Updated: Jan 30
There are many ups and downs of relationships, although when one brings up the subject of them, it is often something that people invest in and sometimes also want. However there are parts of relationships that aren’t discussed very often, such as the effect a relationship can have on OCD.
A few months into my previous relationship, I began getting intense intrusive thoughts about my partner breaking up with me as well as cheating on me. I had never been in a serious relationship before so this was rather new to me. Initially, I didn’t think I would encounter intrusive thoughts as much once I got involved in a relationship. If anything, I thought they would reduce by a large amount because I would be happy. Clearly, I was wrong. Although I was happy, my fears had taken over. I began picturing my partner breaking up with me and insulting me; I began picturing them cheating on me with one of my friends. All I wanted was for these intrusive images to be eliminated. I wanted my relationship to be a typical one where both individuals were infatuated with each other and totally happy. Unfortunately, OCD pushed this fantasy completely away from me.
Over time, I began getting nightmares about losing the person I loved. I woke up often feeling distressed and anxious and the fear caught up with me until I arrived at school. I slowly began realising the relationship was becoming unhealthy. I had opened up to my partner about my feelings; however, they were incapable of helping or consoling me.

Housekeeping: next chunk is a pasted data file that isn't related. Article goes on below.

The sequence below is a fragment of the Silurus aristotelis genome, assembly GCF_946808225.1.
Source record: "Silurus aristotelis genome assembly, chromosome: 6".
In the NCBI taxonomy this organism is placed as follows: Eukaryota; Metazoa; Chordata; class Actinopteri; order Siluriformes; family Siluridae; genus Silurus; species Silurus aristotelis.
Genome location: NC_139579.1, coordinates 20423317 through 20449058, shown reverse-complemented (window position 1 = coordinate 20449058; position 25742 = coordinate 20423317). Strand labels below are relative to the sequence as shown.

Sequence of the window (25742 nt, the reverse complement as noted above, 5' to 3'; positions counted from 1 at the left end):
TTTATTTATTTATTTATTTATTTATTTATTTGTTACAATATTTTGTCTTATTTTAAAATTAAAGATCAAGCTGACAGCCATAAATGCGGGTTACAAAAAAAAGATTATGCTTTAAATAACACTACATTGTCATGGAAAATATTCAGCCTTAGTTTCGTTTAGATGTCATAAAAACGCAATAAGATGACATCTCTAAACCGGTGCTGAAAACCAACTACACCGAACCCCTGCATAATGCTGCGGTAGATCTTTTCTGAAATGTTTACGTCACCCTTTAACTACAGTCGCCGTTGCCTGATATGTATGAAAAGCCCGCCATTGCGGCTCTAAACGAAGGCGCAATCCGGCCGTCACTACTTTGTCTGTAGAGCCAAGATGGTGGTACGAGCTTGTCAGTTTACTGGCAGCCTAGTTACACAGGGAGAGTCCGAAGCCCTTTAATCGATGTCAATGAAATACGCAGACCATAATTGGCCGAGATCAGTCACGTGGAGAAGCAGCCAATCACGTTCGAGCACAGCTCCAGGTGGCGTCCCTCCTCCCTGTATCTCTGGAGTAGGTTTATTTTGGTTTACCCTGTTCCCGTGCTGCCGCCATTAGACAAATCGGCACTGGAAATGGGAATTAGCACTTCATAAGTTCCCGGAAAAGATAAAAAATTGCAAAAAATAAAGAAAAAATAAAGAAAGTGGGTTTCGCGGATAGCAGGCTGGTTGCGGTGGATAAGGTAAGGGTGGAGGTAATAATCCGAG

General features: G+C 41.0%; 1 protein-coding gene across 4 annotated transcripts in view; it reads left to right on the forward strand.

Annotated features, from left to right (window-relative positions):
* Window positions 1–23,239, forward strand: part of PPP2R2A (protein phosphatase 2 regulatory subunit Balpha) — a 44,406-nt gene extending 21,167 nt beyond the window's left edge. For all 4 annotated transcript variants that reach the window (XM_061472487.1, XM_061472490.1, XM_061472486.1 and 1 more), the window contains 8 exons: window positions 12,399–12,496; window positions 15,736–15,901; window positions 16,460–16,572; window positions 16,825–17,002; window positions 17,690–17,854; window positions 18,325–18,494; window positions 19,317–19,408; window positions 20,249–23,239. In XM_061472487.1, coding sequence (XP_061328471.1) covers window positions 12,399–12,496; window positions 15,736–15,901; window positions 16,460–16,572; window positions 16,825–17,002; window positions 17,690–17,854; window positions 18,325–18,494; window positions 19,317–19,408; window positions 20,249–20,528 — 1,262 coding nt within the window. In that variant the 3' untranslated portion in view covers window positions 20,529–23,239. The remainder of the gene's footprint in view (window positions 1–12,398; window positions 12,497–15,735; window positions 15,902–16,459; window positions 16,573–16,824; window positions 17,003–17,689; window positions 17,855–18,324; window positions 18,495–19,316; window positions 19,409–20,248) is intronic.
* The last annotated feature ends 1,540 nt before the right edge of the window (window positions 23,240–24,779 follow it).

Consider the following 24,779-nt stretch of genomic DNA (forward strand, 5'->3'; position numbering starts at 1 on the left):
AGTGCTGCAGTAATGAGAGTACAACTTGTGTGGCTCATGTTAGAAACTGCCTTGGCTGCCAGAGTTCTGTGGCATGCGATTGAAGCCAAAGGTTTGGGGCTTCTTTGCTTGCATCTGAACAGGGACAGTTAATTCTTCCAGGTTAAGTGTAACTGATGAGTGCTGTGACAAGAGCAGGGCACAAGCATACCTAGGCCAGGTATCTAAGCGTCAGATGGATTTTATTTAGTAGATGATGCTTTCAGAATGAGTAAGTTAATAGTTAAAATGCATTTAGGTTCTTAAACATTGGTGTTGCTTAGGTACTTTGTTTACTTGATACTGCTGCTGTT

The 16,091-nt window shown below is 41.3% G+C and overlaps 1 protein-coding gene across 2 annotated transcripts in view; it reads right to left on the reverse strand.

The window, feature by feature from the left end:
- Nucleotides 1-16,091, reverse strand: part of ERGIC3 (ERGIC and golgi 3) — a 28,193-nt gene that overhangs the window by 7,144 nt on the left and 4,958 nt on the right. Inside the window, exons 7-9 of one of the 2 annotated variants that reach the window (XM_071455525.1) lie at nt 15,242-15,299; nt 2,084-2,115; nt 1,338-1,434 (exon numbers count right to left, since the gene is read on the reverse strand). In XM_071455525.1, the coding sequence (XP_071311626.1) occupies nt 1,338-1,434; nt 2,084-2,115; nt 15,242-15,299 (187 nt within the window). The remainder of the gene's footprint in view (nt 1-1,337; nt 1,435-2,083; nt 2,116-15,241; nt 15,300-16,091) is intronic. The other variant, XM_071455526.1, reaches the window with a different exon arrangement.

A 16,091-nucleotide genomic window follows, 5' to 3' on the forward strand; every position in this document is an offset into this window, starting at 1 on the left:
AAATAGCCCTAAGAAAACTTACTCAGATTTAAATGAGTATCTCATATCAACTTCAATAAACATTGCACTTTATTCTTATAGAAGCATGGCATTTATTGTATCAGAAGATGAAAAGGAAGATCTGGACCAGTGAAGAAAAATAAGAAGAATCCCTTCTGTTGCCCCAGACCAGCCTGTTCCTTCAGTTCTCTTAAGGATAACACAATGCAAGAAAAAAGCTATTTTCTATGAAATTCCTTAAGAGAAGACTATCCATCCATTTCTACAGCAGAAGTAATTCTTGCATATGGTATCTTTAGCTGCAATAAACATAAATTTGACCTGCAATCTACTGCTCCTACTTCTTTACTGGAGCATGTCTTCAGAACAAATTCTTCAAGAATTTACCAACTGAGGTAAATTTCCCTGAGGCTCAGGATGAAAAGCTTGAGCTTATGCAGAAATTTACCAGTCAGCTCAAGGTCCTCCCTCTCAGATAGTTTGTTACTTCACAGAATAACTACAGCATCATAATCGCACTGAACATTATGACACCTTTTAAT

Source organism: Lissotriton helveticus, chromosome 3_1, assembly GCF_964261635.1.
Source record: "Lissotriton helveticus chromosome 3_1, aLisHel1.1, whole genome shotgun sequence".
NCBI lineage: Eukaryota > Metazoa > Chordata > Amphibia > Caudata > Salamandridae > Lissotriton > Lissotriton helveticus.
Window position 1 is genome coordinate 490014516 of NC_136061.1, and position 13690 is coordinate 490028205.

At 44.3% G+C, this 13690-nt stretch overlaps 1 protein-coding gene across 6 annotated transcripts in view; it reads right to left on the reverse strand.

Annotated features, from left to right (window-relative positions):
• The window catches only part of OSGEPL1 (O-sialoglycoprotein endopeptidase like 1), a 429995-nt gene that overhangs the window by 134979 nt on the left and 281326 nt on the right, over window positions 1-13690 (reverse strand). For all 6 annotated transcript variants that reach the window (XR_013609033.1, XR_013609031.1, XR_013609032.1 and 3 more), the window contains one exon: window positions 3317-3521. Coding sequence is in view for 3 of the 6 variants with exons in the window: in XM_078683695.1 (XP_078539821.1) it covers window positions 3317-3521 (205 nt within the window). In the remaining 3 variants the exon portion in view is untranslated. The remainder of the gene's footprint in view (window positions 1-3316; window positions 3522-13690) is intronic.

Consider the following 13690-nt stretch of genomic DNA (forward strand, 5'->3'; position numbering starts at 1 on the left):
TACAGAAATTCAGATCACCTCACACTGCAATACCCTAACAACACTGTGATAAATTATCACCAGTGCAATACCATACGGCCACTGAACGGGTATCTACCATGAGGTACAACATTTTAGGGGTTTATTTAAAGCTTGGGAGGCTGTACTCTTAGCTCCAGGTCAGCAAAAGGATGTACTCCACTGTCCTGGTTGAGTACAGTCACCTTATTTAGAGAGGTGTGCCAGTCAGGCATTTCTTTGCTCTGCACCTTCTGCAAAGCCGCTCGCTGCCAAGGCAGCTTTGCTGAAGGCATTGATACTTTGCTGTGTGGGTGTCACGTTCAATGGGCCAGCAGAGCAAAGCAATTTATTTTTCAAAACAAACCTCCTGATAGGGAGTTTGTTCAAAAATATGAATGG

It was at this point that I discovered ROCD (Relationship OCD) existed. The symptoms of ROCD include:
· Fear that you are insufficient for your partner.
· Constantly second guessing your love for their partner.
· Constantly wondering if you’re with the right person.
By reflecting on my own relationship, I was struck by the realisation that I was possessing all of these symptoms. Luckily, as I was already in the process of recovery, I knew how to deal with the symptoms, primarily through the effective methods of self-acceptance and exposure therapy. However, after recovering immensely from ROCD, I realised that I had been focusing so much on myself and that the relationship was bringing me more fear and anxiety rather than joy and satisfaction. I realised that unless my partner could find a way to assist with the symptoms of my ROCD, our relationship would continue spiralling into insecurity, fear, and anxiety. I pondered over the situation, and finally came to the conclusion that I had to end the relationship in order to truly alleviate my pains and symptoms.
Looking back, I can say for certain that I am far more relieved now than I was following the moment of my breakup. To be clear, it wasn’t only the struggle of my mental health that affected my relationship but also the way my partner reacted to it. As supportive as they were, my thought process and mental health was one aspect they had difficulty to truly comprehend, which is understandable given the complex nature of the human mind.
OCD is a complex mental illness with many perplexing facets to it. It will take time, effort and pain, but those closest to you will eventually understand it.